Oh, and I dislike the XL ziploc bags because ensuring that they’re really thoroughly closed is a pain and I’ve twice found them mysteriously open.

2 Bugalina December 26, 2006 at 10:16 pm

I just found the ZIPLOCS in Large..With Double Zippers…these are much better…easier to handle than the XL and the double zipper makes for an easier close…I agree with the above comment about the single zippers ones being difficult to close….Seems like the plastic bag industry is making new and improved products for “you know what”..deb

3 hopelessnomo' December 26, 2006 at 10:19 pm

Oh, and personally, I wouldn’t use those space bag totes–they have cloth outside, so no matter how well sealed the inner plastic bag is… they have potentially infestable cloth right outside! Close, very close to your stuff when you open to remove something, and not wipeable like plastic.

Now that I’ve rained on your enthusiasm… sorry.

4 nobugsonme December 27, 2006 at 12:58 am

Hi Hope!

Re: the space bag hanging models: another Bedbugger uses them and when he has one he wants for daily use, the zips the zipper (which is more secure than a ziploc one–I’ve never seen them gap or open) but does not suck out the air. I am going to give this a shot. I would still like to know if things come out unwrinkled in the hanging ones, as Space Bag claims.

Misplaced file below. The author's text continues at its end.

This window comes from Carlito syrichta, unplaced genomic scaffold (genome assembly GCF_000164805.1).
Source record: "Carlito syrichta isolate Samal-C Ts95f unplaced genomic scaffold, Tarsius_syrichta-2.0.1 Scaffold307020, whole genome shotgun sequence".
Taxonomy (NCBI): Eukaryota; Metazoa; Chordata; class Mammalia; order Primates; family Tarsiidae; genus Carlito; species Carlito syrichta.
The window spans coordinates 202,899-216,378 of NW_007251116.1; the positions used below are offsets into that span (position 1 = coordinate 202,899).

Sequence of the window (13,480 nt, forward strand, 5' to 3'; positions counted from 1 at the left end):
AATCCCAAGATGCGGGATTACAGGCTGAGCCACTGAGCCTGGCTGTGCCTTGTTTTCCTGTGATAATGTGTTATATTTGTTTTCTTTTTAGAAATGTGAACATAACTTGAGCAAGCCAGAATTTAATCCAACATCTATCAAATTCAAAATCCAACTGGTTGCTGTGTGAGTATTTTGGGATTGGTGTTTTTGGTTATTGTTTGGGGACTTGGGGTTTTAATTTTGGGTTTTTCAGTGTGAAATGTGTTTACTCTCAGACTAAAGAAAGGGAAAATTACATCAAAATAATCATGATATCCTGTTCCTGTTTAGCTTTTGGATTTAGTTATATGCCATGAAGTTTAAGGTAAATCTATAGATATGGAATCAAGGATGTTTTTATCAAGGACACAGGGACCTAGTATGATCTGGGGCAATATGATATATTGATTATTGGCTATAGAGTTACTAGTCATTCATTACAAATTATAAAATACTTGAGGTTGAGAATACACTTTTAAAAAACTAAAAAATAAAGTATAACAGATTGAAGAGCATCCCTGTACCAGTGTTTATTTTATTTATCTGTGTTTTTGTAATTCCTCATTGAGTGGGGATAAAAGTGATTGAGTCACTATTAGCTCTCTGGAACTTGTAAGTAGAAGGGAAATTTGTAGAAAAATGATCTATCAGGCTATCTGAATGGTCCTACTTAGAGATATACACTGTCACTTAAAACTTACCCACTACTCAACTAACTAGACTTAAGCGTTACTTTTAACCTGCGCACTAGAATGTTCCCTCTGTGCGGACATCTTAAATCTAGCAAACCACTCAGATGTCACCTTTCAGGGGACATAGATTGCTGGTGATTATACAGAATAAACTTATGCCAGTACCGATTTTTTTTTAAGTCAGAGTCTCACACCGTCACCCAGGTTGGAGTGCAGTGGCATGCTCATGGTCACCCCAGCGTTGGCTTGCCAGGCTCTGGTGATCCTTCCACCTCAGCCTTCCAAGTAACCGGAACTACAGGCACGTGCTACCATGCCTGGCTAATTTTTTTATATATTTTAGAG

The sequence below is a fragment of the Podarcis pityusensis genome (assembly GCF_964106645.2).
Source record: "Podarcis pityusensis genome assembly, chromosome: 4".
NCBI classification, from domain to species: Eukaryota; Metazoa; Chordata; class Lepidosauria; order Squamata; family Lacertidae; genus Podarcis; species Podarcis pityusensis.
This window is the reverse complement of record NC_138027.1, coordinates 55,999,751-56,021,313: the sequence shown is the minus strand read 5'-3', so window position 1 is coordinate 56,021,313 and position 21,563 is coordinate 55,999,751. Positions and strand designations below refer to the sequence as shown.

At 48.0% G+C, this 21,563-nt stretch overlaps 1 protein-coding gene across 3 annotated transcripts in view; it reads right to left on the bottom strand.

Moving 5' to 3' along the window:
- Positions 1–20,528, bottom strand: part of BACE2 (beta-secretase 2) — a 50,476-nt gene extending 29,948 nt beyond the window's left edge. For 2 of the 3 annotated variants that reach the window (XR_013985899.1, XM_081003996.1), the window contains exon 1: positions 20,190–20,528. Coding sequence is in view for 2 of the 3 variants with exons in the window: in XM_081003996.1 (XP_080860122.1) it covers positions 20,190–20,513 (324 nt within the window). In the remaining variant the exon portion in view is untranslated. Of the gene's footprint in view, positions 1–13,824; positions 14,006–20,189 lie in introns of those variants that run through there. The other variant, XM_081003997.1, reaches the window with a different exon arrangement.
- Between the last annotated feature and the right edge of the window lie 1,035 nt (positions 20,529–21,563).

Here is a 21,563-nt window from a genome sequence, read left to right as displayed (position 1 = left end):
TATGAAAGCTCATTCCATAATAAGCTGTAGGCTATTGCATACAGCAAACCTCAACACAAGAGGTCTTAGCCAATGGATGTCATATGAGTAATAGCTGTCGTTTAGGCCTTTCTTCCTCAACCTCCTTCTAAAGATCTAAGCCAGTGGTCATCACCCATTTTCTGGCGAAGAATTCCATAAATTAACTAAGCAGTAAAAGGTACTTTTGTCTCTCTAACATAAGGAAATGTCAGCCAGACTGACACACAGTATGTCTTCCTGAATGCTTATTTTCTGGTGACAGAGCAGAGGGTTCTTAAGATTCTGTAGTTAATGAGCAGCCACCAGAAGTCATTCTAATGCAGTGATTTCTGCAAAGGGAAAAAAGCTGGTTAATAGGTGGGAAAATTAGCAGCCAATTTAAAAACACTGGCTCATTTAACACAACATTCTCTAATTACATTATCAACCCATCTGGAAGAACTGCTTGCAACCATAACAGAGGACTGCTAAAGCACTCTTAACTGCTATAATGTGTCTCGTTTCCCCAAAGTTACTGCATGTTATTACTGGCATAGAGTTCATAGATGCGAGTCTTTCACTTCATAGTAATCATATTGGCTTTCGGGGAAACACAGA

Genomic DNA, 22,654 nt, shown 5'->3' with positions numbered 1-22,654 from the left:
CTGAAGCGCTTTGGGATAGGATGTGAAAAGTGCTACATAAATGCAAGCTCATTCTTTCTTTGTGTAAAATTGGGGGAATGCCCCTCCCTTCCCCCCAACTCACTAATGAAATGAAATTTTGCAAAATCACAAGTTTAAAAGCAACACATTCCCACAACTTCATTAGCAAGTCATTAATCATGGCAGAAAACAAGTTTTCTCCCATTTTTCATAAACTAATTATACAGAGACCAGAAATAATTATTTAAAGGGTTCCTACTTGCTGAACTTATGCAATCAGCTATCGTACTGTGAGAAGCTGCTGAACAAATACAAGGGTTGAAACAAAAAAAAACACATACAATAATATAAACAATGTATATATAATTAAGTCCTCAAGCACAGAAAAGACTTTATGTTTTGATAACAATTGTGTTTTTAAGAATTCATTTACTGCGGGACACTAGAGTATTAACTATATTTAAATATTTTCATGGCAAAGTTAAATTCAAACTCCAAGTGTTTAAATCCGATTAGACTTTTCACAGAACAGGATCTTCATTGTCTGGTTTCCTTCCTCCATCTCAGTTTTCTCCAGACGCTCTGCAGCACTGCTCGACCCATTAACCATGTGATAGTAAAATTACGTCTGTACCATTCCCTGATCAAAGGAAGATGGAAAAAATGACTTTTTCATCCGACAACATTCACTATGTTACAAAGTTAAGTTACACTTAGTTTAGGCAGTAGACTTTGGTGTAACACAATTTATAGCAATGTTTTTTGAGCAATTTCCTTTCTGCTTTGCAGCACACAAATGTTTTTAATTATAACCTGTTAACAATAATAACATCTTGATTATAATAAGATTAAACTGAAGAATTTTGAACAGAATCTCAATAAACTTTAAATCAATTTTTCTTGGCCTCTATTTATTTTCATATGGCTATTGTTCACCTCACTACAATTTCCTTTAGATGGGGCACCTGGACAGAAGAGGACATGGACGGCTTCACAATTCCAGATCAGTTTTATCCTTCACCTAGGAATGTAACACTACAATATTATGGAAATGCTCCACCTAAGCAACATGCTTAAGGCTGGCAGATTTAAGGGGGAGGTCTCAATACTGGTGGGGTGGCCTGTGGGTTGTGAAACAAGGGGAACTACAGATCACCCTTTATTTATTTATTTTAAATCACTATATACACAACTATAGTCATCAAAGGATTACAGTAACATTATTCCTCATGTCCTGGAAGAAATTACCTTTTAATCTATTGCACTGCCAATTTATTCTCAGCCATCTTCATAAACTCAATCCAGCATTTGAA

I wondered that about the space totes too. But I think I’d rather slip the tote into an XL ziploc to keep the cloth clean, and then it’s great to have something small. (Space is a premium here in NYC.) But your fears are well-founded. The ziplocs do not always seal and must be checked.

Personally, the rubbermaid and other totes I’ve found have not been almost sealed–the edges have gaps, and taping them seems like a hassle to me. If you can get better ones, that’s great, but I don’t trust the ones I’ve seen without a bag inside. You’re right that folding in a box with paper can prevent wrinkles, so that seems like a possiblity with the right box.

Bugalina– the double zip sounds better. Did you find these next to the XLs?

5 itchyastoria October 23, 2008 at 5:56 pm

I just bought a few of the actual space bags. While I wouldn’t do the tote (because of the cloth issue previously mentioned) the actual space saver bags themselves don’t have any cloth on them. All plastic. :-) Yeah, and definitely more condusive to long term storage.

6 nobugsonme October 23, 2008 at 6:53 pm

Except when they come open or wear out.